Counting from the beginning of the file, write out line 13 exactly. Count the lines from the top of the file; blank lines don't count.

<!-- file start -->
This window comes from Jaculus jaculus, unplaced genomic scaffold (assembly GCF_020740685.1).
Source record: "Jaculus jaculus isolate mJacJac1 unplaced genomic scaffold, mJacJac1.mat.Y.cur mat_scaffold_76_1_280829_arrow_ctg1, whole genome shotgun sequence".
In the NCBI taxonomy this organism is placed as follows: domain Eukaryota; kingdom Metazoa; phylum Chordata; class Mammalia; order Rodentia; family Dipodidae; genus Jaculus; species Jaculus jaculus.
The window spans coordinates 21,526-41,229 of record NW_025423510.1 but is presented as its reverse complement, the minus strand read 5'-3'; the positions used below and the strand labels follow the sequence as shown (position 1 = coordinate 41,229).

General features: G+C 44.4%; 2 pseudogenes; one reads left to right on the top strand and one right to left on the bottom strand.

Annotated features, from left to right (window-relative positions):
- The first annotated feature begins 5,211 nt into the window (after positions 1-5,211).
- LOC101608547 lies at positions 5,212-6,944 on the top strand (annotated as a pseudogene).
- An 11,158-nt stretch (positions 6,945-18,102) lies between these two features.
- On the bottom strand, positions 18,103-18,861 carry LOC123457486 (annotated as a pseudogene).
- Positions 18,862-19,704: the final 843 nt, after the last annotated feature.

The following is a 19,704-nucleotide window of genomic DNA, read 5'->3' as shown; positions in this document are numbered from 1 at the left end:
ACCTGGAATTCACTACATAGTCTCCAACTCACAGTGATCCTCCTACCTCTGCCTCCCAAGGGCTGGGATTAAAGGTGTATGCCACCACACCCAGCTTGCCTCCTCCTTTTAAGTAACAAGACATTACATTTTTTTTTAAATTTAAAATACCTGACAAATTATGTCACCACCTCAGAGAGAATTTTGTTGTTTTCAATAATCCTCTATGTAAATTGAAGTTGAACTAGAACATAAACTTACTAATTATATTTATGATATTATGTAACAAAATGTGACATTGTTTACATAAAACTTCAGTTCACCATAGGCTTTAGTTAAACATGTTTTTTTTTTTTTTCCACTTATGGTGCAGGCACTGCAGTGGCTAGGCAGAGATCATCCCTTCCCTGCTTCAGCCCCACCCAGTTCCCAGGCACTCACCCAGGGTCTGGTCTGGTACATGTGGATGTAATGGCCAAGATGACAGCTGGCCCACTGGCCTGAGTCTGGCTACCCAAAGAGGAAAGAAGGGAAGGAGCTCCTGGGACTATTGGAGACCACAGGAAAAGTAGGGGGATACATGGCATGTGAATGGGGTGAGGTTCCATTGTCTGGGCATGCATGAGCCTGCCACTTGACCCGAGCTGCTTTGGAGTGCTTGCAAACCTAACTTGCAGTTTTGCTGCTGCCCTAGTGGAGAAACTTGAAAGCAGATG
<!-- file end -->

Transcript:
ACCTGGAATTCACTACATAGTCTCCAACTCACAGTGATCCTCCTACCTCTGCCTCCCAAGGGCTGGGATTAAAGGTGTATGCCACCACACCCAGCTTGCCTCCTCCTTTTAAGTAACAAGACATTACATTTTTTTTTAAATTTAAAATACCTGACAAATTATGTCACCACCTCAGAGAGAATTTTGTTGTTTTCAATAATCCTCTATGTAAATTGAAGTTGAACTAGAACATAAACTTACTAATTATATTTATGATATTATGTAACAAAATGTGACATTGTTTACATAAAACTTCAGTTCACCATAGGCTTTAGTTAAACATGTTTTTTTTTTTTTTCCACTTATGGTGCAGGCACTGCAGTGGCTAGGCAGAGATCATCCCTTCCCTGCTTCAGCCCCACCCAGTTCCCAGGCACTCACCCAGGGTCTGGTCTGGTACATGTGGATGTAATGGCCAAGATGACAGCTGGCCCACTGGCCTGAGTCTGGCTACCCAAAGAGGAAAGAAGGGAAGGAGCTCCTGGGACTATTGGAGACCACAGGAAAAGTAGGGGGATACATGGCATGTGAATGGGGTGAGGTTCCATTGTCTGGGCATGCATGAGCCTGCCACTTGACCCGAGCTGCTTTGGAGTGCTTGCAAACCTAACTTGCAGTTTTGCTGCTGCCCTAGTGGAGAAACTTGAAAGCAGATG